It’s hard not to notice R&B’s profound expansion in recent years. Instead of the deep soul of D’Angelo or Erykah Badu, radios routinely blare Miguel’s silky “Adorn” or Usher’s intensely personal, subdued but compelling “Climax.” But the phenomenon runs deeper, permeating the underground scenes of more electronic music. Artists like How To Dress Well, Purity Ring, Jessie Ware and even the xx released albums last year that combined the smoothness and sensuality of R&B with the nostalgic longing for intimacy that pervades indie songwriting. This unlikely marriage worked primarily because of its tendency toward a distinctly pop sound.


Autre Ne Veut

Arthur Ashin — the man behind Brooklyn-based Autre Ne Veut — follows this example on his second album, Anxiety. Raised on American R&B and West African music, Ashin toys with both the traditional forms of soul and the angular, avant-garde impressionism of more alternative music, creating a sound as reminiscent of R. Kelly as Panda Bear. But while Anxiety seems to follow from the bedroom vibes of its contemporaries — mainly due to Ashin’s delicate croon and the seductive rhythm throughout — the darker meanings at work abandon the album’s sexual connotations and strive instead for clarity and comfort in the face of psychological disarray.

From the futuristic cadence on opener “Play By Play” to the unsettling ambiance of closer “World War,” Ashin creates an atmosphere of discomfort throughout, artfully exploring the various forms of anxiety. “Play By Play” intoxicates with Ashin’s soaring falsetto tirelessly working toward the arresting finale. When it arrives, Ashin somehow sustains its high-strung intensity for nearly three minutes, hypnotically repeating the chorus over and over. In fact, Anxiety’s only fault is its inability to replicate this energy across the full 40 minutes. The bare and restrained “A Lie,” though a welcome respite from the intensity of the first few songs, sucks the energy out of the album, and Ashin never again reaches the lofty heights of “Play By Play” or “Counting.” The remaining songs still impress but ultimately lack the same maximizing urgency.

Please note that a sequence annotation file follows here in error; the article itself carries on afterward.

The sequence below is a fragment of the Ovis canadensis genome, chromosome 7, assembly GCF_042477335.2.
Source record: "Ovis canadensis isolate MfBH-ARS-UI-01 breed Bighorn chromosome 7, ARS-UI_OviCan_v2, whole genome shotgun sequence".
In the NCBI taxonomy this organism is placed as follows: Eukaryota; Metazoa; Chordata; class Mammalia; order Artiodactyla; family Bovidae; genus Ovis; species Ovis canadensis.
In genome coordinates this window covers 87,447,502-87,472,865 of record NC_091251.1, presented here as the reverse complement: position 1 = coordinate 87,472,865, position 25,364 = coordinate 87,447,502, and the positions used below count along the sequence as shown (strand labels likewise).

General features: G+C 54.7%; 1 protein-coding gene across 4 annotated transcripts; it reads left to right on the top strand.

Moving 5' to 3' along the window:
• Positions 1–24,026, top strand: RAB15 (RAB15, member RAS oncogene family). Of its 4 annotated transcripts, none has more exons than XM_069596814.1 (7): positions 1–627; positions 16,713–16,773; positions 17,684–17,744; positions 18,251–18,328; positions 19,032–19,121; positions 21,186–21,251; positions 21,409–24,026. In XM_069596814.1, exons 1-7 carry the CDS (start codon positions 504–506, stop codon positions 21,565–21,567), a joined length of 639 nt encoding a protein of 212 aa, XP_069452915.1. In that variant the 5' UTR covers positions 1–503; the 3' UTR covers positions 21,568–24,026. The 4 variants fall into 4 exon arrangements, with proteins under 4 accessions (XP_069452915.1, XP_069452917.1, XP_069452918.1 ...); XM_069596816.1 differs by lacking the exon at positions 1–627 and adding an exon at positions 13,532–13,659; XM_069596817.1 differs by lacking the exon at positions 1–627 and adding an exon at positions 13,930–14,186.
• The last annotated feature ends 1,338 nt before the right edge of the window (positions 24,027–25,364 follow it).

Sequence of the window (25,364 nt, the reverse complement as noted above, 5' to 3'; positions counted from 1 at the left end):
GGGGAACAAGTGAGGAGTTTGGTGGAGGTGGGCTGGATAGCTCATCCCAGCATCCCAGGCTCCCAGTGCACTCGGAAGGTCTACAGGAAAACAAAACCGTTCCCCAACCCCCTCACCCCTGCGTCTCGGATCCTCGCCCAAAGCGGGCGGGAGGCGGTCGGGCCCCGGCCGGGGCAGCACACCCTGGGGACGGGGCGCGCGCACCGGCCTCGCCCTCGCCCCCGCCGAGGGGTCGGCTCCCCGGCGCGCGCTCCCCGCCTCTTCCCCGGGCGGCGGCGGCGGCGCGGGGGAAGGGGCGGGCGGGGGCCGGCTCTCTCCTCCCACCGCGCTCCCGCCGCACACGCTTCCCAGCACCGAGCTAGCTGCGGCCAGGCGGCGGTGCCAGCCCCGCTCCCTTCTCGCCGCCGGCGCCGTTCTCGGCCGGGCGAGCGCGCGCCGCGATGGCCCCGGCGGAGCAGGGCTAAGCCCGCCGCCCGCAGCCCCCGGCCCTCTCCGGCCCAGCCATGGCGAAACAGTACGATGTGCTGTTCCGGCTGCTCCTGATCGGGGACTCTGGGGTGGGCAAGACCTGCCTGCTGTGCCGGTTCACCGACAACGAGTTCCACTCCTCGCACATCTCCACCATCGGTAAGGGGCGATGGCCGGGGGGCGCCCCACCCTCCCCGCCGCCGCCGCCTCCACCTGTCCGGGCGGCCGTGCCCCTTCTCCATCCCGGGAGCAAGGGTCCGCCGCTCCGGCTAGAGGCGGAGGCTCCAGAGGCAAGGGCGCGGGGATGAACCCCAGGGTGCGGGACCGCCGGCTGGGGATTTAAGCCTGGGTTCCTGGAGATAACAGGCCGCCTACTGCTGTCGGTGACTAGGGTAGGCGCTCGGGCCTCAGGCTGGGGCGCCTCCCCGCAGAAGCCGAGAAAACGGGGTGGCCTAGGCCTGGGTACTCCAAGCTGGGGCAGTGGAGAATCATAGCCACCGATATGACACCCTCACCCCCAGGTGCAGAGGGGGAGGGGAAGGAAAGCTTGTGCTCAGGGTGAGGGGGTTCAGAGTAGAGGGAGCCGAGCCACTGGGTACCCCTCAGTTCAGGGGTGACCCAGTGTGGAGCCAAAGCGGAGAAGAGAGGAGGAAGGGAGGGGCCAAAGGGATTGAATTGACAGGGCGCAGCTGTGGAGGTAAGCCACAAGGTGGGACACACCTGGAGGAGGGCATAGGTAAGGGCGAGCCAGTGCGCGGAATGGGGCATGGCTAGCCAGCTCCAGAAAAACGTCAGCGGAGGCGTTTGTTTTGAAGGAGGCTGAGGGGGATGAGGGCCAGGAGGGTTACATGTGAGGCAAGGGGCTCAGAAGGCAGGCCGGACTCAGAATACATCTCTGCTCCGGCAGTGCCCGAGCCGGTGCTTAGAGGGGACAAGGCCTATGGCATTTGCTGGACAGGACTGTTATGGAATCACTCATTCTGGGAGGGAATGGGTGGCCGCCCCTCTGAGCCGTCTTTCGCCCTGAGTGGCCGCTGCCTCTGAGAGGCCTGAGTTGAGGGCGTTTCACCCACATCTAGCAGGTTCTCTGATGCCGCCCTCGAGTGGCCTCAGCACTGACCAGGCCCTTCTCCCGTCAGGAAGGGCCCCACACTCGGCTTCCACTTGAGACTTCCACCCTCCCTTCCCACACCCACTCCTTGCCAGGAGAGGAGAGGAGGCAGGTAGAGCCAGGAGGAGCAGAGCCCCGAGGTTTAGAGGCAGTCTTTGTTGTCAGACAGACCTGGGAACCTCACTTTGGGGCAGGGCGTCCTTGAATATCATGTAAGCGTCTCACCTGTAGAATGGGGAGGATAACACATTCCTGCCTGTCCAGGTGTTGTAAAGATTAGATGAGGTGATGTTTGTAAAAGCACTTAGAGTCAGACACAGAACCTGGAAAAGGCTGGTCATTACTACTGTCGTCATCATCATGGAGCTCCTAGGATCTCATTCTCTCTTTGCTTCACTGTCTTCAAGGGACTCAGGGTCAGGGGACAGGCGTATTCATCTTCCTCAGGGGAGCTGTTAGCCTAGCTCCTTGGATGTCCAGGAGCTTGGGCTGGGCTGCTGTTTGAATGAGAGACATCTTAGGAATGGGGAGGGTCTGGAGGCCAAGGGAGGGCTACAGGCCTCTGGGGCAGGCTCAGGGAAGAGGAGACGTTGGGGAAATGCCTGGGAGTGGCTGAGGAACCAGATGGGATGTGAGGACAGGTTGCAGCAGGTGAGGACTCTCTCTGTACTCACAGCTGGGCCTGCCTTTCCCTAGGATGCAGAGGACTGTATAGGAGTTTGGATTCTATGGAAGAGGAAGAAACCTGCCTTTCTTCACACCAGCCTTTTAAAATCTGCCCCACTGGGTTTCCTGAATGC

Thematically, “Play By Play” lays the ground for the rest of Anxiety, exploring the crippling uncertainty and the competing physical and emotional states of relationships. The harrowing backing vocals — a crucial component of the album — serve as both an unnerving force and an internal voice, the psyche that Ashin tries to harness, examine and understand throughout.

Ashin battles this existential uncertainty throughout Anxiety, issuing a stirring case study of anguish and despair. The impressive “Ego Free Sex Free” and “I Wanna Dance With Somebody” further illustrate the relationship anxiety developed in “Play By Play.” As on the opener, Ashin layers upbeat and grand production with depressing themes, obfuscating significantly an underlying aura of helplessness. The exhilarating synth and production in the chorus of “Ego Free Sex Free” masks the lyrical plea as Ashin cries, “Ego free, sex free / I can’t feel my body moving.” For all the airs of sexuality, Anxiety occupies a more cerebral realm. It endeavors foremost to understand the emotional motivations behind physical relationships and the fear of loss. It investigates not what happens in the bedroom, but the people occupying it.

That the album’s aggrandized production belies its deeper thematic concerns is no accident. “I like the idea of being able to fuck with expectations,” Ashin told Pitchfork, “and for the music to be a Rorschach test, in a way.” No song embodies this pursuit better than “Counting,” the exceptional, cacophonous second track. Ashin’s fragile falsetto grows in urgency and blaring horns mar the innocuous synth, while the massive instrumentation and haunting vocals make for an intoxicating hook. And though it arouses musically, the subject matter — the fear of speaking to a dying grandmother for the last time — couldn’t provide a starker contrast.

In this light, “Counting” serves as Ashin’s take on Usher’s “Climax”: Both are massive, infectious songs seeped in sexual undertones with unexpectedly sorrowful themes. While “Counting” isn’t as popular or straightforward as “Climax,” both offer the Rorschach tests to which Ashin alluded, allowing listeners to form their own opinions and interpretations. And with its vast array of powerful, emotionally charged songs, Anxiety follows suit — it depicts not an image or a feeling itself, but the inherently diverse and constantly changing people who perceive them; above all, it represents a beautifully haunting, disarming dive into the darker depths of the human psyche.

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